The sequential poems in The Cumulus Effect map how the intersections between geography, memory, and desire weave personal, unavoidable history. The book’s structure alludes to “method of loci” or “memory palace,” the ancient mnemonic technique of spatial memorization. Minimalist, but insistently mercurial, the poems move through American and European cities: seduction in an Neoclassical palace in Saint Petersburg; a “hindsight of blood” in New York City; late-summer longing in Berlin’s Senefelder Platz. Like the erratic sky of the book’s title poem, these verses are laced with an uncanny delicacy; The Cumulus Effect sets on the page a prismatic and complex topography of the body forever en route.
Excerpt from “Berlin”, from The Cumulus Effect:
Wire mesh, poplar, that strange dance.
Body by which to bend must move so
delicately like a dull minuet. And you
were magnetic field, voltage against
the eye of sun and bones that grated
one against the other. O motor
of my limbs, coiling through
the monotone days. How young then,
guarding me against every ruinous thing.
The Cumulus Effect haunts, surprises, and fascinates the reader; as if looking at shape-shifting clouds, always in transition, we watch how the poet’s mind travels, as the past travels through it. There is absence here, and violence; memories like wounds in these reflections of a bravely summoning soul gradually moving to release the past: ‘and let us love warily, remembering nothing’ –said so humanly, in the necessary midst of remembering.
These exquisite poems display throughout a mastery of poetic form and a thoroughly professional command of surface and tone. It is clear we are in the hands of a highly cultivated, intelligent writer. For poems as eloquent as these, there is a curious preoccupation with the ‘unsaid.’ I had the sense that the poet was torn between a very elegant, elliptical manner, perhaps derived from Ashbery and a much more down-to-earth, nitty-gritty persona that might like to take the gloves off and convey something more bloodily explicit, a la Akhmatova or Louise Glück. The variety of poetic stanzas and shapes, all convincingly orchestrated, showed that J. Mae Barizo knows exactly what she is doing. Hats off to her.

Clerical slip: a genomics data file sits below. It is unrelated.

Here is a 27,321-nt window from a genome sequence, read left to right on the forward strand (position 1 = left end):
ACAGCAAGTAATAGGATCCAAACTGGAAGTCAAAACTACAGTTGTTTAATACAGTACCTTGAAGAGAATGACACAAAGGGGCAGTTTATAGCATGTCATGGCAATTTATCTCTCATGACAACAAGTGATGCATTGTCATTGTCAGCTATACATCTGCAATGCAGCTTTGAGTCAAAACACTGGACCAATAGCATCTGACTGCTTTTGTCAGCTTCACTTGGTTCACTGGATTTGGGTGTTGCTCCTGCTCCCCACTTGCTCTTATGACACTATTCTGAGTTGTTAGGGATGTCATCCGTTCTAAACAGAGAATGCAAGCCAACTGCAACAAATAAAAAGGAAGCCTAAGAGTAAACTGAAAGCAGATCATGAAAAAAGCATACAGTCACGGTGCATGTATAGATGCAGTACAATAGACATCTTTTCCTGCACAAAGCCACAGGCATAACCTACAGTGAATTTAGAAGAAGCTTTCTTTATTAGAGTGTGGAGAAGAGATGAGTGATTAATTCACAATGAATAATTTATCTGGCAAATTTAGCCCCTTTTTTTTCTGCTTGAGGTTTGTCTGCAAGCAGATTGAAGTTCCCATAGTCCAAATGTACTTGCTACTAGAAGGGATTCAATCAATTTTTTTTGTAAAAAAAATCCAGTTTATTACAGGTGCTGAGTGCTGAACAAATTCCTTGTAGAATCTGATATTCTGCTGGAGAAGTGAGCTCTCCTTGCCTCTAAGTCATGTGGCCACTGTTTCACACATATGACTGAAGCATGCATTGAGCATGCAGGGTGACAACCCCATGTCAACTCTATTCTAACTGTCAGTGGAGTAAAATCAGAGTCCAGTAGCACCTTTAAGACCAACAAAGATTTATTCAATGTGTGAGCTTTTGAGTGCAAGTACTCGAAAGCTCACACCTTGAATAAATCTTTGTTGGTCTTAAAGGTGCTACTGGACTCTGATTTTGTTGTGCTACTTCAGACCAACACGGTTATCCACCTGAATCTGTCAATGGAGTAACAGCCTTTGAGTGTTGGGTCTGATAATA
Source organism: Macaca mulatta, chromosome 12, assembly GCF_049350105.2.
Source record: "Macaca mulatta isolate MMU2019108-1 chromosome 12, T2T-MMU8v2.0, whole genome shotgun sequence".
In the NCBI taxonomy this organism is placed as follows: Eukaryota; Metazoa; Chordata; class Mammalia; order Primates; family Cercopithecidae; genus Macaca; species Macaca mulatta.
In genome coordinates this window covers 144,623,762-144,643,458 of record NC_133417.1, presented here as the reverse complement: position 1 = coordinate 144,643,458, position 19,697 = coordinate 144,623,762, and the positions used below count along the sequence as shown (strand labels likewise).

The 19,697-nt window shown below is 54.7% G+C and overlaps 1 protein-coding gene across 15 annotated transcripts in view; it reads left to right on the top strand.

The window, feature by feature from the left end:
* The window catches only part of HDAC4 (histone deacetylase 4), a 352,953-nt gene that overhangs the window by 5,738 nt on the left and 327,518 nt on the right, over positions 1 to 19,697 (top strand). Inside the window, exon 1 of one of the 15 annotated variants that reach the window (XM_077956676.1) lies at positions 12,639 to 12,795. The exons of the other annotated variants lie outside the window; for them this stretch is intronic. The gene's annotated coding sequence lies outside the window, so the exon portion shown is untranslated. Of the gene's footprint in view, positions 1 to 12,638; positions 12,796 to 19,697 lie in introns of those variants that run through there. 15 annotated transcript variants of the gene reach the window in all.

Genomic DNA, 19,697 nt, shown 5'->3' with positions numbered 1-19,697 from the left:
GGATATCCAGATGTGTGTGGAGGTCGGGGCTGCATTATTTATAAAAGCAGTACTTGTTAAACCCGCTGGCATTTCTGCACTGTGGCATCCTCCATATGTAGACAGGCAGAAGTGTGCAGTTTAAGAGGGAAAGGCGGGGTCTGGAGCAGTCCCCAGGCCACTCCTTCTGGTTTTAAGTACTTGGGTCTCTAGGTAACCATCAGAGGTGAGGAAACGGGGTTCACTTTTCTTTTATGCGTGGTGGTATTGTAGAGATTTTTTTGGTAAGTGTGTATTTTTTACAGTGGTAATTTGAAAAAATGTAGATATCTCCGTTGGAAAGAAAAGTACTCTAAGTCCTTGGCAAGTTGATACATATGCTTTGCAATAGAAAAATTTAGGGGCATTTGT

These peripatetic poems draw us into a sensually haunted consciousness that moves between New York, Berlin, Saint Petersburg, Afrika, and ‘The time zone the dream was in / continual comings and goings.’ The Cumulus Effect is a meditation on memory, wounding, separation, distance, yearning, and the spirit of place. It makes arresting use of fragment, echo, quiet, precise intensity. Like Rilke, the speaker in these poems is gifted / afflicted by a hyper acute sensitivity to the world. As a poet, J. Mae Barizo is an eternal wanderer whose exquisite, aesthetically evolved perceptions are uncanny and transporting.
…With this case study in memory, this catalogue of forgetting, Barizo provides a gentle reminder of the necessity of our capacity to dream, of mindfulness that perhaps daylight is merely an “imaginary opening” into the mind. Read the full review.